Two-speed systems use a similar parking system to the GT but with a three-position manual switch with a power wire, 'standard' and 'fast' wires, and a 'park' wire. that connects 12v to the standard and fast speed windings as required, but when switched off an additional wire on the switch - the park wire - is connected to the standard-speed wire. With the wipers not parked the motor park switch connects 12v to this park wire, which with the manual switch in the 'off' position is connected to the standard speed wire and causes the motor to continue to run. When the wipers reach the park position the motor park switch disconnects 12v from the park wire (and hence from the standard speed winding) and connects an earth to it instead. This parking system ensures that the motor stops dead which stops the blades in a more consistent position, the earlier system was affected by whether the screen was wet or dry. Originally a toggle switch, from 1972 it was a rocker switch, then rubber bumper 4-cylinder cars and all V8s had a column switch.
1977 and later models use basically the same system but with an additional 'flick-wipe' feature.
V8s and rubber bumper had a column stalk switch for the two-speed wipers, overdrive and screen washer of two different types, for 77 and later it incorporated a flick-wipe function.
Be aware that replacement switches from some suppliers have been incorrectly assembled so the flick-wipe function does not work, click the thumbnail for details. Simon Holland received two incorrect switches from one supplier before receiving the correct item from Moss UK. Most of the Google images I have been able to find show the incorrect assembly, Moss, Brown & Gammons and Midland Sports and Classics are correct (at the time of writing, in September 2019 of those three only MSC shows the correct orientation), but it is relatively easy to tell the difference from suppliers photos.
To add flick-wipe to MkI roadsters you simply need a non-latching normally-open contact (SPST) to connect a momentary earth to the black/green wire for the wipers to complete a single sweep and then park.
The MkI GT and all MkII two-speed wipers need a more complicated circuit because of the different parking system, suggested wiring is shown here.
The square MkI roadster motors have a earth supplied from the manual switch and 12v at the motor. The parking circuit consists of a moving contact on the large gear wheel running on an arc which has a break where the wipers are required to stop. The contact is connected to earth and the arc is connected to the motor, bypassing the manual switch. Thus when the wipers are away from their park position the motor has an alternative earth supply to keep it running until the park position is reached. This parking mechanism is fairly crude in that the inertia of the motor and wipers allows them to 'over-shoot' a little meaning the actual stopping position varies with conditions, i.e. a dry screen will stop them sooner compared to when the screen is fully wet. The wire colours and functions are as follows:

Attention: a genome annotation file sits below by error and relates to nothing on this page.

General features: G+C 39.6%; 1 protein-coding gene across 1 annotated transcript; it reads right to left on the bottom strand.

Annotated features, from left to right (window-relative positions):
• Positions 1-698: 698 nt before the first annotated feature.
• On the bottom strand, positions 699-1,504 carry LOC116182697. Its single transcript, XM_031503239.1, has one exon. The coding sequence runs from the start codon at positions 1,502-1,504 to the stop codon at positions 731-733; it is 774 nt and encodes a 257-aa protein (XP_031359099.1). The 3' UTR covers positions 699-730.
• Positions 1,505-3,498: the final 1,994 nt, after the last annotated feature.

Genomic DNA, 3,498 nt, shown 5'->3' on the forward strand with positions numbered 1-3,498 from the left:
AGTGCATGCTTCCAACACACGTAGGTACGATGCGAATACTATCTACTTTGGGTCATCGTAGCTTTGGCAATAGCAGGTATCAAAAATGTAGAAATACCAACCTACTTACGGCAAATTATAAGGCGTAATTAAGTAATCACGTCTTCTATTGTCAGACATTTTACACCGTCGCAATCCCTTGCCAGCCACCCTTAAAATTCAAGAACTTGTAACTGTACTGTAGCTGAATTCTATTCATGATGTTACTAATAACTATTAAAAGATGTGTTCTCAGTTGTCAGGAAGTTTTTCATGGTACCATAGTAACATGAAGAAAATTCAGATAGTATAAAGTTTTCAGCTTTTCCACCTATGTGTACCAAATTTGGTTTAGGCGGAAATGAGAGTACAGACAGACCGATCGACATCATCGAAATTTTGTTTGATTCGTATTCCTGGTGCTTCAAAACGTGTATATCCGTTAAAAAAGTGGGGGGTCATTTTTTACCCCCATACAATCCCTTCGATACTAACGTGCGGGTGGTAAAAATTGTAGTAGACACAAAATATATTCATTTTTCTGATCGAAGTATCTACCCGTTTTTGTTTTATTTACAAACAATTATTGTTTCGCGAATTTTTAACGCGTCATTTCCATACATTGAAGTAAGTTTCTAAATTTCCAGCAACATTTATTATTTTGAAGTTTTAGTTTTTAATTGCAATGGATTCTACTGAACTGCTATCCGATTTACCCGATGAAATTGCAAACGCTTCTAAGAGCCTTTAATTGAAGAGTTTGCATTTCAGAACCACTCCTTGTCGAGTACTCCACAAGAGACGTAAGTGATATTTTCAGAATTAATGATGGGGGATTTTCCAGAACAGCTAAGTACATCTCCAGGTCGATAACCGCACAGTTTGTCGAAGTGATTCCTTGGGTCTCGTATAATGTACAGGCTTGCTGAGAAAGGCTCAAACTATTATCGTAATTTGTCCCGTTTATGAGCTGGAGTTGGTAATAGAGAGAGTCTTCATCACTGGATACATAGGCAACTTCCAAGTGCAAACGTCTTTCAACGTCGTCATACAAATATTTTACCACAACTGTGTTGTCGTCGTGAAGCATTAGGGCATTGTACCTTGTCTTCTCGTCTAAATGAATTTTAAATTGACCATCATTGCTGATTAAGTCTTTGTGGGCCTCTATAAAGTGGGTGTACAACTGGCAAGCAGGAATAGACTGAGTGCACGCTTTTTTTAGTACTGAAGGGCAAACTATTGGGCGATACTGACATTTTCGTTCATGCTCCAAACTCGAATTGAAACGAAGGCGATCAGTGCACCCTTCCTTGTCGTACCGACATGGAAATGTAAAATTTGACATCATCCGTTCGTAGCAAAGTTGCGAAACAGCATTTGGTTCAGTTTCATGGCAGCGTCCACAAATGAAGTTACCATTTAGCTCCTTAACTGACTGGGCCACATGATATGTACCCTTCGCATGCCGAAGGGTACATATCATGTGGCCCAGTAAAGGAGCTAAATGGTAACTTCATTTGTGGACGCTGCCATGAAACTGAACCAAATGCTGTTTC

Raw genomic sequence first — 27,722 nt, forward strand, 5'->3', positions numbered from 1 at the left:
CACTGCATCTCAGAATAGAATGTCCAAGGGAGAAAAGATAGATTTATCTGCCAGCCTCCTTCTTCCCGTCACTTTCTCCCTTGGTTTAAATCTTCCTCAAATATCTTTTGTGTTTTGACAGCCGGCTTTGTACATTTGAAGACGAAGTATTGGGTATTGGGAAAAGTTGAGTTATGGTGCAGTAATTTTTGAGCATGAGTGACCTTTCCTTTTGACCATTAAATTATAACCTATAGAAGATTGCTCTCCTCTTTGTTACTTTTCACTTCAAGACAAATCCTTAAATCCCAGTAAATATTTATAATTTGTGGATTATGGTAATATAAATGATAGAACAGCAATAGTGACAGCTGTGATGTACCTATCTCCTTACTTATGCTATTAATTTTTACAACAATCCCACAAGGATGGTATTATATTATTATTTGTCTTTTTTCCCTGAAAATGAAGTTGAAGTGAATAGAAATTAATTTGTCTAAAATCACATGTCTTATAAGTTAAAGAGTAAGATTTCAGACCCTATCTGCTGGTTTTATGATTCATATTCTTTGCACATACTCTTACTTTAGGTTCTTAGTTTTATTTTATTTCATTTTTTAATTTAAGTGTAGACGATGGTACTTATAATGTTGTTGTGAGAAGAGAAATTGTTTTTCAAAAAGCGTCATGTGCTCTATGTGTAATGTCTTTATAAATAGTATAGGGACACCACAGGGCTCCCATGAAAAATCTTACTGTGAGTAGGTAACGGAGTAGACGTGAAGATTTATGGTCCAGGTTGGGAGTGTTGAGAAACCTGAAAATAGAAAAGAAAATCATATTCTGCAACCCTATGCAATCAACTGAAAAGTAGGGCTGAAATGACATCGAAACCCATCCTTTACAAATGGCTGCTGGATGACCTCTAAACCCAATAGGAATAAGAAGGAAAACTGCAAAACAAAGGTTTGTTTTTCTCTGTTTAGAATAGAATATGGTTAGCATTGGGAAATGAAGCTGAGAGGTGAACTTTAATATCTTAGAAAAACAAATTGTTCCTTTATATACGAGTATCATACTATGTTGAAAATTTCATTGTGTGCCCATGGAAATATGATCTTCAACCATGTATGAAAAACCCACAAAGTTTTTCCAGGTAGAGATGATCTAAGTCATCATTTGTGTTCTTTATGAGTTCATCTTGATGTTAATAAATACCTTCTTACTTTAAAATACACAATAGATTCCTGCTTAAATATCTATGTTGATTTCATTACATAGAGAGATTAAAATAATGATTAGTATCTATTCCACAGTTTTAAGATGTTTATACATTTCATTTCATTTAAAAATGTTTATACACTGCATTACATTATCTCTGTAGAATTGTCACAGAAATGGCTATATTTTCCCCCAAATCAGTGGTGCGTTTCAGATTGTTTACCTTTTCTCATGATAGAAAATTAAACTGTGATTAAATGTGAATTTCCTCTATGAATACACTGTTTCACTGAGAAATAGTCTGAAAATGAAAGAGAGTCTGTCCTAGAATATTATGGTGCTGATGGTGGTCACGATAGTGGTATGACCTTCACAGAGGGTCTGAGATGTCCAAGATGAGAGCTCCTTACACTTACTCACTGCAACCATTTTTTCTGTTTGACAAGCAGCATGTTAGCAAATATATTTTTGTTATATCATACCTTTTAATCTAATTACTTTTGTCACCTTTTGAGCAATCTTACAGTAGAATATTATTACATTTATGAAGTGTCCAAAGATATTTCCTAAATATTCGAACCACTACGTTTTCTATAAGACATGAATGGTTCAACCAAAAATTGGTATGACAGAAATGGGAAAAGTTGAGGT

The round MkI GT motor parking system differs in that it stops in a much more predictable and controlled fashion. The parking circuit consists of a normally-closed contact at the manual switch and a change-over switch at the motor which consists of a segmented disc with three sections that rotates with the large gear wheel, and three fixed brushes that are part of the connector plug. With the manual switch on an earth is connected to the red/light-green 'run' wire that goes to the motor to operate the motor. When the manual switch is turned off the red/light-green is disconnected from earth and connected instead to the black/green 'park' wire that goes to one contact on the parking disc. With the wipers not parked this part of the disc is connected to an earth on another part of the disc to keep the motor running. Just before the park position is reached the earth is disconnected from the segmented disc to remove power from the motor, but inertia allows the motor to continue to turn as it slows down, then shortly afterwards 12v is connected to the third section of the segmented cam, which is picked up by the black/green wire, which goes back to the manual switch (off) then comes back to the motor on the red/light-green wire, which effectively short-circuits the winding. The motor now has 12v both sides which effectively stops it instantly. The theory behind this is that when power is disconnected from a motor it has inertia and continues to spin as it is slowing down and in the case of the wiper motor this means that the blades can stop in different positions according to how wet the screen is and vehicle speed. While it is spinning down it becomes a dynamo generating a voltage at its windings, and by shorting out the winding the dynamo is effectively being asked to supply a very high current which puts a heavy load on it, which is why it stops very quickly, and this gives it a consistent park position. The wire colours and functions from the Workshop Manuals are as follows: